He paused during a visit to the city’s rough Tenderloin neighborhood -- a walking tour he suggested for this article -- as an aide produced an inch-and-a-half-thick copy of the mayor’s “accountability matrix,” an online compendium of promises and policy pronouncements, the vast majority checked “done” or “in progress.”

San Francisco’s civil grand jury issued a May report criticizing Newsom’s self-review mechanism, suggesting that he selectively publicizes the findings most favorable to him; the mayor scoffed at the report. “It’s probably the most frustrating perception, because there’s no foundation to back it up,” he said.

Newsom, a fifth-generation San Franciscan, moved into politics in 1996 when then-Mayor Willie Brown appointed him to the city’s Parking and Traffic Commission. The next year Brown put him on the Board of Supervisors to fill a vacancy.

A moderate by San Francisco standards, Newsom distinguished himself by tackling the city’s perennial homelessness problem with a proposal, “Care Not Cash,” that offered direct services such as shelter, drug treatment and mental health care in lieu of handouts.

Voters approved the program in November 2002, and Newsom’s victory laid the groundwork for his election as mayor a year later, though it wasn’t easy. Running with the strong backing of the business community, he barely defeated a more liberal Green Party candidate after a bruising campaign.

Newsom’s executive action legalizing gay marriage, which soon followed, won international attention but also had a more practical benefit: It made him a hero in the gay community, a key liberal voting bloc, and instantly broadened his political base in the city.

In fact, Newsom grew so popular that his approval merely dipped -- to a still-strong 72% -- after he owned up in 2007 to an affair with the wife of his reelection campaign chief; the woman was also working for Newsom at the time.

The campaign manager quit, the couple divorced, and Newsom, with the help of a healthy economy, easily won his second term a few months later. In July 2008, he formally launched his campaign for governor.

By several measures, San Francisco is a better place than it was before Newsom took over. The city’s population and public school enrollment have increased, after years of decline. The rate of violent crime has fallen dramatically and, Newsom says, policing has improved thanks to better oversight. City Hall is seen as a cleaner, more ethical place to do business.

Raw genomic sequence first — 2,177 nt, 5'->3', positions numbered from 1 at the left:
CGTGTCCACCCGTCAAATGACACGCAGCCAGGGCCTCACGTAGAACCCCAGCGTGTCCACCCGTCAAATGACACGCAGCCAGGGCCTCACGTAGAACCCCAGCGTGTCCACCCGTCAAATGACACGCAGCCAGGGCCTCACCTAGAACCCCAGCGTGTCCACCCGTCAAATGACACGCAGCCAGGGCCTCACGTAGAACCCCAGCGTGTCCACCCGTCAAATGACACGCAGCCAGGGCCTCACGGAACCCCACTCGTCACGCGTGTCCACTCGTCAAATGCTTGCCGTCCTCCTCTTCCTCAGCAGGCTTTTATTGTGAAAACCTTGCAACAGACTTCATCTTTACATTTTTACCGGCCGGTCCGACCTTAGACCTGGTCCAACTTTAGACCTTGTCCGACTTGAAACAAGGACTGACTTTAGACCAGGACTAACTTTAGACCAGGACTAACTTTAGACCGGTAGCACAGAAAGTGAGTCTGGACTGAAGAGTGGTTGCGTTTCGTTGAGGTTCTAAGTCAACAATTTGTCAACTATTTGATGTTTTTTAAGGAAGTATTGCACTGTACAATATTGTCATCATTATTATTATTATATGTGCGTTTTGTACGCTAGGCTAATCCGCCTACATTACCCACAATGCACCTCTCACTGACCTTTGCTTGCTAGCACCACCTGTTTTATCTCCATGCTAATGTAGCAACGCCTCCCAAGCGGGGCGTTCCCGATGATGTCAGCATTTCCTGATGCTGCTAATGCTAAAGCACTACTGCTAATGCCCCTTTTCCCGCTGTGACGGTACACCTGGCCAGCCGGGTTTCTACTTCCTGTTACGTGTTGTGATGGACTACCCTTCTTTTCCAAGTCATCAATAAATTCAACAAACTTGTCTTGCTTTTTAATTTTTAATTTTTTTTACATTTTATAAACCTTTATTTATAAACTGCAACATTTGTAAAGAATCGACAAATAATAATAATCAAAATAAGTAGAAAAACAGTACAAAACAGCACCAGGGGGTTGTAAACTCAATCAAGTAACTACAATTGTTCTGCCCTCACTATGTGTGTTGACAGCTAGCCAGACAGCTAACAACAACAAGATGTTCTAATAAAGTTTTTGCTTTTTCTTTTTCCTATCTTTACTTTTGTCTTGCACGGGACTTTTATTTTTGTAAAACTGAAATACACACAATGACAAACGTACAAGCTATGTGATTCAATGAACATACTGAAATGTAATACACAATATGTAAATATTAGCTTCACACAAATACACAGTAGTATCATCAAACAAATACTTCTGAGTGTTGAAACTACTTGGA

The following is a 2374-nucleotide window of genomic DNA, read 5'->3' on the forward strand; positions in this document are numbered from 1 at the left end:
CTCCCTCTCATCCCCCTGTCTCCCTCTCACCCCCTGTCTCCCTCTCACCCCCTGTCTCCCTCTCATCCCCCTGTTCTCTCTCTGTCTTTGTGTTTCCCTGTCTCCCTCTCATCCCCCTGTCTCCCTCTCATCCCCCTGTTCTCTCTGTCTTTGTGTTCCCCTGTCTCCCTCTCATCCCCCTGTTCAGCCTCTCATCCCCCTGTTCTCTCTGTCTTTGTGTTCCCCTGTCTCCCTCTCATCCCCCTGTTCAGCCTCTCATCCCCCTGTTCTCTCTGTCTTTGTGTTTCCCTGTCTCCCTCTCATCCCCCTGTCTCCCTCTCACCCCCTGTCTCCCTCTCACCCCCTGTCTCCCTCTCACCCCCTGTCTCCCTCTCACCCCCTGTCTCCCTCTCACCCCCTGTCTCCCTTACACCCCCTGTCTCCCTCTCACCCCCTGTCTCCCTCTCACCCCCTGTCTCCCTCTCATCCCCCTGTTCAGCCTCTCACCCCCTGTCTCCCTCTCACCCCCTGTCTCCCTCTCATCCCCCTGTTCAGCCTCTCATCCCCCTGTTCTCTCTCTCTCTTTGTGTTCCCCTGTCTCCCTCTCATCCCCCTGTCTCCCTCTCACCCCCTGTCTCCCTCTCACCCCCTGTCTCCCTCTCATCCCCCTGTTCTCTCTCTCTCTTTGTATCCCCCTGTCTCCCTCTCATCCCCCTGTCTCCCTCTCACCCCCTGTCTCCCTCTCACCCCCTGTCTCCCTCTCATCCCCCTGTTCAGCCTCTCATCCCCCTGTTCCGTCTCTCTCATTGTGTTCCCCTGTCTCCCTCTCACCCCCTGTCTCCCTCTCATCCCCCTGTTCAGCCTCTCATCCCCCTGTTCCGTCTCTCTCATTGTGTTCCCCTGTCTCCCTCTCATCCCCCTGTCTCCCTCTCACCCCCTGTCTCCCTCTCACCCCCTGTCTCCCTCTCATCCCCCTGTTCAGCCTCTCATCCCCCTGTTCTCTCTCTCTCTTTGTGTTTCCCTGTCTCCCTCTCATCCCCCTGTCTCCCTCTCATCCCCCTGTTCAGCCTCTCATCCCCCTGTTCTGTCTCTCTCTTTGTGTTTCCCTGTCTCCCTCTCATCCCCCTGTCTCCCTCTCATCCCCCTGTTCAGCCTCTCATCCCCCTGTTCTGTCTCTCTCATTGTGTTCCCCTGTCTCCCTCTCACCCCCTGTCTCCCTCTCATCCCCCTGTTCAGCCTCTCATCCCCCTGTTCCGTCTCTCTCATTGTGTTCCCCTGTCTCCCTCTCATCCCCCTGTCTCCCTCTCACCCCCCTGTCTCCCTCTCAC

Even with the beating the city has taken in the recession -- a force beyond any mayor’s control -- most residents say they are satisfied with the quality of life, according to the most recent Chamber of Commerce survey.

But homelessness remains a problem; the city’s official tally shows that more than 6,500 people lack permanent shelter, a slight rise over the last four years after a big decline. Portions of Market Street, the city’s grand boulevard, reek of urine. Muni, the city’s public transit system, is a constant source of complaint. Bayview-Hunter’s Point, the historically poor, black neighborhood, appears as isolated and desperate as ever. Affordable housing is, for many, an oxymoron.

More broadly, there is a sense that Newsom, while promoting exotic notions like harnessing wave power beneath the Golden Gate Bridge, has neglected day-to-day management of the city: the sort of pothole-filling, street-sweeping duties that draw little publicity but are vital to a city’s smooth function and sustainability.

“Part of the role of mayor is to be a star. He’s certainly fulfilled that role, to be glamorous, to keep the city’s name in the minds of tourists and residents as a first-class city,” said former Supervisor Aaron Peskin, who as board president often clashed with Newsom. “In terms of being the chief executive officer, keeping his hands on the levers of power, holding department heads accountable, he’s been less successful.”

Even supporters say Newsom is less visible now that he’s running for governor. It is tough, he concedes, to seek statewide office at the same time he tries to govern. But he insisted he was not forsaking one job to pursue the other.

“I try to do both,” he said, strolling down Market Street at the start of the evening commute. “It extends an already long workday and extends an already long workweek.”

But, he said, “you have to multi-task in this job, anyway.”




Gavin Christopher Newsom

Born: Oct. 10, 1967, San Francisco

Education: 1989 -- bachelor’s degree, political science, Santa Clara University

Experience: 1991 -- founded PlumpJack Wine Shop, which eventually expanded into a small-business enterprise including wineries, restaurants and hotels

Political career: 1996 -- appointed to the San Francisco Parking and Traffic Commission; 1997-- appointed to the San Francisco Board of Supervisors; 1998, 2000, 2002 --elected to the Board of Supervisors; 2003, 2007 -- elected mayor of San Francisco

Family: Married Jennifer Seibel in July 2008; their first child is expected within weeks